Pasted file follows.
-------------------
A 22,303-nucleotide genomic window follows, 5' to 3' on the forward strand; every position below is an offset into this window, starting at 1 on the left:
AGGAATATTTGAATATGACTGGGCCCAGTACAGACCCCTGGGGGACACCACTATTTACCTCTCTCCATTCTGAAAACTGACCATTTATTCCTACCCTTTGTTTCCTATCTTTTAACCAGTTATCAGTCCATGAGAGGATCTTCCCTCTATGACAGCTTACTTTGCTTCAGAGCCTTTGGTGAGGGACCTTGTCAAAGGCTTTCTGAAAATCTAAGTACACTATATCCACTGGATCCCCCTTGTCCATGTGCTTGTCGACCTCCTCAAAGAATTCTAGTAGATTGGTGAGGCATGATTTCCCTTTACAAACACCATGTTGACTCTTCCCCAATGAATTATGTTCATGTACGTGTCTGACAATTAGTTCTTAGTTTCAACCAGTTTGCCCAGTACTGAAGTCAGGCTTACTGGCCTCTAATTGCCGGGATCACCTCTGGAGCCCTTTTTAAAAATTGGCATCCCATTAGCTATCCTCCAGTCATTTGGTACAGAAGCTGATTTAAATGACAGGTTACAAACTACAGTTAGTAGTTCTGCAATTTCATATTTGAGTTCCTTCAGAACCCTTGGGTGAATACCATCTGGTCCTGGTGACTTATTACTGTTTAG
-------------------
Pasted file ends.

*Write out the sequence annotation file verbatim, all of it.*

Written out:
A 22,303-nucleotide genomic window follows, 5' to 3' on the forward strand; every position below is an offset into this window, starting at 1 on the left:
AGGAATATTTGAATATGACTGGGCCCAGTACAGACCCCTGGGGGACACCACTATTTACCTCTCTCCATTCTGAAAACTGACCATTTATTCCTACCCTTTGTTTCCTATCTTTTAACCAGTTATCAGTCCATGAGAGGATCTTCCCTCTATGACAGCTTACTTTGCTTCAGAGCCTTTGGTGAGGGACCTTGTCAAAGGCTTTCTGAAAATCTAAGTACACTATATCCACTGGATCCCCCTTGTCCATGTGCTTGTCGACCTCCTCAAAGAATTCTAGTAGATTGGTGAGGCATGATTTCCCTTTACAAACACCATGTTGACTCTTCCCCAATGAATTATGTTCATGTACGTGTCTGACAATTAGTTCTTAGTTTCAACCAGTTTGCCCAGTACTGAAGTCAGGCTTACTGGCCTCTAATTGCCGGGATCACCTCTGGAGCCCTTTTTAAAAATTGGCATCCCATTAGCTATCCTCCAGTCATTTGGTACAGAAGCTGATTTAAATGACAGGTTACAAACTACAGTTAGTAGTTCTGCAATTTCATATTTGAGTTCCTTCAGAACCCTTGGGTGAATACCATCTGGTCCTGGTGACTTATTACTGTTTAG